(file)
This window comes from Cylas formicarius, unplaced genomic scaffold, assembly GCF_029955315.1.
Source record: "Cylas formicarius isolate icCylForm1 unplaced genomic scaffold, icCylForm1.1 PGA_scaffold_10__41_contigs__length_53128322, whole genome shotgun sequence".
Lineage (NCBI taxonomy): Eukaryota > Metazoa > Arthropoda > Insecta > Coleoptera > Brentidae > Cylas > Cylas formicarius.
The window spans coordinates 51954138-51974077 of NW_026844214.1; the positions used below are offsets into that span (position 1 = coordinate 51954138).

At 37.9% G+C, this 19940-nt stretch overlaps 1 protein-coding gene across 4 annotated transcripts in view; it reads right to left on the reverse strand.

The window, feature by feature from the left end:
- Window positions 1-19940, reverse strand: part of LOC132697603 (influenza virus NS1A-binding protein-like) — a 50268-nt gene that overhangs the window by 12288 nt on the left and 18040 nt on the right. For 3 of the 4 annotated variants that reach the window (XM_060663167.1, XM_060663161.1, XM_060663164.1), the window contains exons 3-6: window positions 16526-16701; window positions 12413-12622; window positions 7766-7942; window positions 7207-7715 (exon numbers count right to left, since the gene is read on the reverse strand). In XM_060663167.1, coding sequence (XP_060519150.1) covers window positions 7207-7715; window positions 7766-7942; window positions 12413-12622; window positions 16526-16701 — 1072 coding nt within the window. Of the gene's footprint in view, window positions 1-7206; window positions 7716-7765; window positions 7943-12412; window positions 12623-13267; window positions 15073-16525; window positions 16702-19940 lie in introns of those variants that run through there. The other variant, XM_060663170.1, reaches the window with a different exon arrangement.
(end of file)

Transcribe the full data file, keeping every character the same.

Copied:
This window comes from Cylas formicarius, unplaced genomic scaffold, assembly GCF_029955315.1.
Source record: "Cylas formicarius isolate icCylForm1 unplaced genomic scaffold, icCylForm1.1 PGA_scaffold_10__41_contigs__length_53128322, whole genome shotgun sequence".
Lineage (NCBI taxonomy): Eukaryota > Metazoa > Arthropoda > Insecta > Coleoptera > Brentidae > Cylas > Cylas formicarius.
The window spans coordinates 51954138-51974077 of NW_026844214.1; the positions used below are offsets into that span (position 1 = coordinate 51954138).

At 37.9% G+C, this 19940-nt stretch overlaps 1 protein-coding gene across 4 annotated transcripts in view; it reads right to left on the reverse strand.

The window, feature by feature from the left end:
- Window positions 1-19940, reverse strand: part of LOC132697603 (influenza virus NS1A-binding protein-like) — a 50268-nt gene that overhangs the window by 12288 nt on the left and 18040 nt on the right. For 3 of the 4 annotated variants that reach the window (XM_060663167.1, XM_060663161.1, XM_060663164.1), the window contains exons 3-6: window positions 16526-16701; window positions 12413-12622; window positions 7766-7942; window positions 7207-7715 (exon numbers count right to left, since the gene is read on the reverse strand). In XM_060663167.1, coding sequence (XP_060519150.1) covers window positions 7207-7715; window positions 7766-7942; window positions 12413-12622; window positions 16526-16701 — 1072 coding nt within the window. Of the gene's footprint in view, window positions 1-7206; window positions 7716-7765; window positions 7943-12412; window positions 12623-13267; window positions 15073-16525; window positions 16702-19940 lie in introns of those variants that run through there. The other variant, XM_060663170.1, reaches the window with a different exon arrangement.